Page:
Minding the Mind

Too many of us worry about our physical health AFTER something unpleasant or serious happens to our bodies. It’s too easy to ignore healthy eating until one day we find that our clothes no longer fit comfortably. Possibly we have overlooked the need for sunscreen until the first bout with skin cancer. Or perhaps we have neglected to participate in a daily walking routine until after the first heart attack. Rather than wait for illness to occur, modern medicine encourages us to do preventative care: eat well, exercise, tend to a regular sleep cycle, take medicines regularly if we have them, etc. If we are wise and diligent, we will do such things.

It is no different with mental/emotional/behavioral health. We can ignore or deny our worsening mood until the day comes when we can no longer function. We can allow our stress to worsen to the point that our health, work, and relationships are negatively affected. It is all too easy to ignore our behavior toward our spouse until the divorce papers arrive.

Tending to our mental/emotional/behavioral health is essential to a life well lived and enjoyed. Unfortunately, humans often tend toward destructive solutions because they so often seem to be quick means to the ends for which we are hoping. Drinking, smoking, use of unprescribed medicines or substances, laying out of work, having an affair, being chronically and excessively busy, sleeping excessively or staying in bed, eating what we want when we want are all helpful to some extent but never manage to solve our problems. Instead, they tend to worsen our situations long after the minimal help is extinguished.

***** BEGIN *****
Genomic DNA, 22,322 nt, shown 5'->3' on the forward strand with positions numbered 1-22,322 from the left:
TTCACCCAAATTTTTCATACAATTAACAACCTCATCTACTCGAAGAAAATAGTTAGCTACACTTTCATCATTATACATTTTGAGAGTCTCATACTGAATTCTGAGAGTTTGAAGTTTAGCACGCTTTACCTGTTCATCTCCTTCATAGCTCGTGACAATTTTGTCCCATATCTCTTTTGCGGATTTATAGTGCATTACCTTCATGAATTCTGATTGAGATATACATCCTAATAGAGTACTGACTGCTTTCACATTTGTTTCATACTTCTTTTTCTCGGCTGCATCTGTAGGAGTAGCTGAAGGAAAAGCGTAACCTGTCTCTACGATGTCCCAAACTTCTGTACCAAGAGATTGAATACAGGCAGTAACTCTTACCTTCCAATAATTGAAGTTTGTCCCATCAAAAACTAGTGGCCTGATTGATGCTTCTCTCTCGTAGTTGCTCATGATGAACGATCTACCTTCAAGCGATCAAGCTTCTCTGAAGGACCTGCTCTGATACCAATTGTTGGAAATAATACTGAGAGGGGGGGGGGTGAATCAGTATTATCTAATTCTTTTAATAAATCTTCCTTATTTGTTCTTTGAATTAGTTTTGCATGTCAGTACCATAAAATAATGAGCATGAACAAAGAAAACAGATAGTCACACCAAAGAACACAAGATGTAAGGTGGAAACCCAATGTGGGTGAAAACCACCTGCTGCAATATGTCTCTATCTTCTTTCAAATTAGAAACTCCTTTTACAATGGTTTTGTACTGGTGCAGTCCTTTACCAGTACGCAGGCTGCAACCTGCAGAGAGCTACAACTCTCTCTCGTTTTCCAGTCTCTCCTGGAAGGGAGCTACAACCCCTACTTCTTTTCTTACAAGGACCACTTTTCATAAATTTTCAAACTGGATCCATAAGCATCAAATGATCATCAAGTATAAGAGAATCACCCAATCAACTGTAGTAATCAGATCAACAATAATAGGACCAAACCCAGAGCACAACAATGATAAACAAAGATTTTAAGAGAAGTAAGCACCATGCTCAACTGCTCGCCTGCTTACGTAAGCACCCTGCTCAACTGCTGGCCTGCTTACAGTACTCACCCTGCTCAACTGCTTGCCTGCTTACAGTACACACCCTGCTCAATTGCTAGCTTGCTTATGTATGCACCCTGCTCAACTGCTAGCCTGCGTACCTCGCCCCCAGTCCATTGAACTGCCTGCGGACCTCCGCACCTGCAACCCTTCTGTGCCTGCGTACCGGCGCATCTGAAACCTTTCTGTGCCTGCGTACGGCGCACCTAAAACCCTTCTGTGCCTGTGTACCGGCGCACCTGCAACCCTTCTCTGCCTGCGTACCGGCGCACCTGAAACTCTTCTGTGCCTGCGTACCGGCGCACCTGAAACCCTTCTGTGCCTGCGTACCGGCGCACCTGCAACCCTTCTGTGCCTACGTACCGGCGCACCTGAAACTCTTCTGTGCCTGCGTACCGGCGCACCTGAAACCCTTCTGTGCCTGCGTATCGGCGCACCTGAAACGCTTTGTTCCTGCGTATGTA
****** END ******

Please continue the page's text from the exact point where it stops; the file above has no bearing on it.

As an alternative, tending to our physical health, eating and sleeping well, getting regular exercise, participating in spiritual events or practices, having good and happy relationships, having someone to whom we can share miseries/woes as well as joys/successes, tending to grief, managing stresses, working toward healthy marriages, striving for a positive outlook, meditating, planning, etc., can help us maintain our mental/emotional/behavior health and, sometimes, even improve it. But like physical health, there comes a time when we know we can no longer improve ourselves alone but need the help of a professional. And just as it is no shame to see your physician when you are physically ill, it is no shame to seek the help of a professional counselor.

Healthy bodies and healthy minds will give us more pleasant, meaningful, and satisfying lives.

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